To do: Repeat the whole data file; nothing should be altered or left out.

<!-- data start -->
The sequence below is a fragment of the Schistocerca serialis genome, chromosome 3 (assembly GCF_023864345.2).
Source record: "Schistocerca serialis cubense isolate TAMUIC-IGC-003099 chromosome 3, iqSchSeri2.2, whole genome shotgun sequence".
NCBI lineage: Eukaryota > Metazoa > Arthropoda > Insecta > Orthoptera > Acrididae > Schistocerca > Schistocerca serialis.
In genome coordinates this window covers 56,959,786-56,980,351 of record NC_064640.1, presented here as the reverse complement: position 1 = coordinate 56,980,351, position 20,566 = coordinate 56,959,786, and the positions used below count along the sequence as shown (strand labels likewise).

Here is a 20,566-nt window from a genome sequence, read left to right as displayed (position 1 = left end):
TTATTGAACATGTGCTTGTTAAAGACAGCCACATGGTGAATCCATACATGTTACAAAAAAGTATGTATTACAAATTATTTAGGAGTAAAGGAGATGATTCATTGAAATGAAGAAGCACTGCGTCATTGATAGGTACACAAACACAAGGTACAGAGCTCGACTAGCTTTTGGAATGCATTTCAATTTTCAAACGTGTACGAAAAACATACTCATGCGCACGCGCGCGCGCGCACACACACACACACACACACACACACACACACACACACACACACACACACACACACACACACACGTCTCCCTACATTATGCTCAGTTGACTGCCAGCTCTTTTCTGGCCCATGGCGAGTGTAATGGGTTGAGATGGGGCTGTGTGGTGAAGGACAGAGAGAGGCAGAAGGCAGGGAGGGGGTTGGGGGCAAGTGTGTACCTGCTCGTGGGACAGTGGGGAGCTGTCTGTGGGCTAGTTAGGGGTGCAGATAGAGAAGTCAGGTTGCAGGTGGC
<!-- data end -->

The sequence below is a fragment of the Schistocerca serialis genome, chromosome 3 (assembly GCF_023864345.2).
Source record: "Schistocerca serialis cubense isolate TAMUIC-IGC-003099 chromosome 3, iqSchSeri2.2, whole genome shotgun sequence".
NCBI lineage: Eukaryota > Metazoa > Arthropoda > Insecta > Orthoptera > Acrididae > Schistocerca > Schistocerca serialis.
In genome coordinates this window covers 56,959,786-56,980,351 of record NC_064640.1, presented here as the reverse complement: position 1 = coordinate 56,980,351, position 20,566 = coordinate 56,959,786, and the positions used below count along the sequence as shown (strand labels likewise).

Here is a 20,566-nt window from a genome sequence, read left to right as displayed (position 1 = left end):
TTATTGAACATGTGCTTGTTAAAGACAGCCACATGGTGAATCCATACATGTTACAAAAAAGTATGTATTACAAATTATTTAGGAGTAAAGGAGATGATTCATTGAAATGAAGAAGCACTGCGTCATTGATAGGTACACAAACACAAGGTACAGAGCTCGACTAGCTTTTGGAATGCATTTCAATTTTCAAACGTGTACGAAAAACATACTCATGCGCACGCGCGCGCGCGCACACACACACACACACACACACACACACACACACACACACACACACACACACACACACACACACGTCTCCCTACATTATGCTCAGTTGACTGCCAGCTCTTTTCTGGCCCATGGCGAGTGTAATGGGTTGAGATGGGGCTGTGTGGTGAAGGACAGAGAGAGGCAGAAGGCAGGGAGGGGGTTGGGGGCAAGTGTGTACCTGCTCGTGGGACAGTGGGGAGCTGTCTGTGGGCTAGTTAGGGGTGCAGATAGAGAAGTCAGGTTGCAGGTGGC